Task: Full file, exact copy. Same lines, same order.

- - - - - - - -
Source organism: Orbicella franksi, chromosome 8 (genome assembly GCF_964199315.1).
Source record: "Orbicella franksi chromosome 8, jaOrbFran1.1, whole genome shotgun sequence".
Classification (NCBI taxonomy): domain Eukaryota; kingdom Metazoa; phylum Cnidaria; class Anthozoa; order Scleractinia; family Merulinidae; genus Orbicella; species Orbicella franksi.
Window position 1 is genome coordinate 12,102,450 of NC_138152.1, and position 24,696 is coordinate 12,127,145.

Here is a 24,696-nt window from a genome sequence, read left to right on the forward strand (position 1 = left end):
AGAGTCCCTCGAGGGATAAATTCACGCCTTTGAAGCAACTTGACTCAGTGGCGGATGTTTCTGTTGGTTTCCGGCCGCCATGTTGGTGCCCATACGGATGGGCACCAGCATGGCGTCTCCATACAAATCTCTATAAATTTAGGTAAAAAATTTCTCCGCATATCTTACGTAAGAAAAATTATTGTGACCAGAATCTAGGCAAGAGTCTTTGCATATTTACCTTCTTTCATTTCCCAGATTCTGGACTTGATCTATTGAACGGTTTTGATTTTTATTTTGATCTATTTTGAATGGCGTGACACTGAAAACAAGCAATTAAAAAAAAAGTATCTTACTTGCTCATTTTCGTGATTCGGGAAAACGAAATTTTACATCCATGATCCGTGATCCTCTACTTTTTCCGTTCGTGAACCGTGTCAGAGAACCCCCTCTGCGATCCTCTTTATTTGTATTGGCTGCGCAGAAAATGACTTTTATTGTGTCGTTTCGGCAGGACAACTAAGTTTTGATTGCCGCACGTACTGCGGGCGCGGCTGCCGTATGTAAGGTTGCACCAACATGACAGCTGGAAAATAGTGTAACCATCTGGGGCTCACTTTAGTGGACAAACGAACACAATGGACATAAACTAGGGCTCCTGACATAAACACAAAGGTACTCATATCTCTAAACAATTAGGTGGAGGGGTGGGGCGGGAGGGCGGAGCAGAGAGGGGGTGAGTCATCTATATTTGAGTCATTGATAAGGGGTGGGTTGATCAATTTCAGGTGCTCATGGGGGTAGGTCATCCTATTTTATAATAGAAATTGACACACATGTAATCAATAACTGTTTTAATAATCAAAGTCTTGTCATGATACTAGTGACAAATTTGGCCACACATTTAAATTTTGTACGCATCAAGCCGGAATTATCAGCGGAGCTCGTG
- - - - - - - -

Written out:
Source organism: Orbicella franksi, chromosome 8 (genome assembly GCF_964199315.1).
Source record: "Orbicella franksi chromosome 8, jaOrbFran1.1, whole genome shotgun sequence".
Classification (NCBI taxonomy): domain Eukaryota; kingdom Metazoa; phylum Cnidaria; class Anthozoa; order Scleractinia; family Merulinidae; genus Orbicella; species Orbicella franksi.
Window position 1 is genome coordinate 12,102,450 of NC_138152.1, and position 24,696 is coordinate 12,127,145.

Here is a 24,696-nt window from a genome sequence, read left to right on the forward strand (position 1 = left end):
AGAGTCCCTCGAGGGATAAATTCACGCCTTTGAAGCAACTTGACTCAGTGGCGGATGTTTCTGTTGGTTTCCGGCCGCCATGTTGGTGCCCATACGGATGGGCACCAGCATGGCGTCTCCATACAAATCTCTATAAATTTAGGTAAAAAATTTCTCCGCATATCTTACGTAAGAAAAATTATTGTGACCAGAATCTAGGCAAGAGTCTTTGCATATTTACCTTCTTTCATTTCCCAGATTCTGGACTTGATCTATTGAACGGTTTTGATTTTTATTTTGATCTATTTTGAATGGCGTGACACTGAAAACAAGCAATTAAAAAAAAAGTATCTTACTTGCTCATTTTCGTGATTCGGGAAAACGAAATTTTACATCCATGATCCGTGATCCTCTACTTTTTCCGTTCGTGAACCGTGTCAGAGAACCCCCTCTGCGATCCTCTTTATTTGTATTGGCTGCGCAGAAAATGACTTTTATTGTGTCGTTTCGGCAGGACAACTAAGTTTTGATTGCCGCACGTACTGCGGGCGCGGCTGCCGTATGTAAGGTTGCACCAACATGACAGCTGGAAAATAGTGTAACCATCTGGGGCTCACTTTAGTGGACAAACGAACACAATGGACATAAACTAGGGCTCCTGACATAAACACAAAGGTACTCATATCTCTAAACAATTAGGTGGAGGGGTGGGGCGGGAGGGCGGAGCAGAGAGGGGGTGAGTCATCTATATTTGAGTCATTGATAAGGGGTGGGTTGATCAATTTCAGGTGCTCATGGGGGTAGGTCATCCTATTTTATAATAGAAATTGACACACATGTAATCAATAACTGTTTTAATAATCAAAGTCTTGTCATGATACTAGTGACAAATTTGGCCACACATTTAAATTTTGTACGCATCAAGCCGGAATTATCAGCGGAGCTCGTG